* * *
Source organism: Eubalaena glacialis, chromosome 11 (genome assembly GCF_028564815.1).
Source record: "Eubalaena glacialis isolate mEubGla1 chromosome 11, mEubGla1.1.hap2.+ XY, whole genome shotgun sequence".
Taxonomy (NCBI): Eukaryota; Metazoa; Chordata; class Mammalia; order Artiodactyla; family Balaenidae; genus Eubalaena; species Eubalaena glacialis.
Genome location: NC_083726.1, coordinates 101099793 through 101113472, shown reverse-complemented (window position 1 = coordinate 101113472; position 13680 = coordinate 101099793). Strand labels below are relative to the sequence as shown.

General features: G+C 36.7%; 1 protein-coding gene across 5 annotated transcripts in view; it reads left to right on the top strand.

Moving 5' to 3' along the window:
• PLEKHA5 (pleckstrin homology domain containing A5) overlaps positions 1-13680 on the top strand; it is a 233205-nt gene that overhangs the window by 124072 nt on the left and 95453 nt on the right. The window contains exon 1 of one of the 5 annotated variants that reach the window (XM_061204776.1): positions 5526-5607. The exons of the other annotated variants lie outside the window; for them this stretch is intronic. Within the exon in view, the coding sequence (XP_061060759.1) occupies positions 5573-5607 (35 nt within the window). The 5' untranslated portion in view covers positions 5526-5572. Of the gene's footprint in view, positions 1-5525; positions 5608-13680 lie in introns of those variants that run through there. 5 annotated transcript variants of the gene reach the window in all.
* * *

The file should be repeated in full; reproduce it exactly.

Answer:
Source organism: Eubalaena glacialis, chromosome 11 (genome assembly GCF_028564815.1).
Source record: "Eubalaena glacialis isolate mEubGla1 chromosome 11, mEubGla1.1.hap2.+ XY, whole genome shotgun sequence".
Taxonomy (NCBI): Eukaryota; Metazoa; Chordata; class Mammalia; order Artiodactyla; family Balaenidae; genus Eubalaena; species Eubalaena glacialis.
Genome location: NC_083726.1, coordinates 101099793 through 101113472, shown reverse-complemented (window position 1 = coordinate 101113472; position 13680 = coordinate 101099793). Strand labels below are relative to the sequence as shown.

General features: G+C 36.7%; 1 protein-coding gene across 5 annotated transcripts in view; it reads left to right on the top strand.

Moving 5' to 3' along the window:
• PLEKHA5 (pleckstrin homology domain containing A5) overlaps positions 1-13680 on the top strand; it is a 233205-nt gene that overhangs the window by 124072 nt on the left and 95453 nt on the right. The window contains exon 1 of one of the 5 annotated variants that reach the window (XM_061204776.1): positions 5526-5607. The exons of the other annotated variants lie outside the window; for them this stretch is intronic. Within the exon in view, the coding sequence (XP_061060759.1) occupies positions 5573-5607 (35 nt within the window). The 5' untranslated portion in view covers positions 5526-5572. Of the gene's footprint in view, positions 1-5525; positions 5608-13680 lie in introns of those variants that run through there. 5 annotated transcript variants of the gene reach the window in all.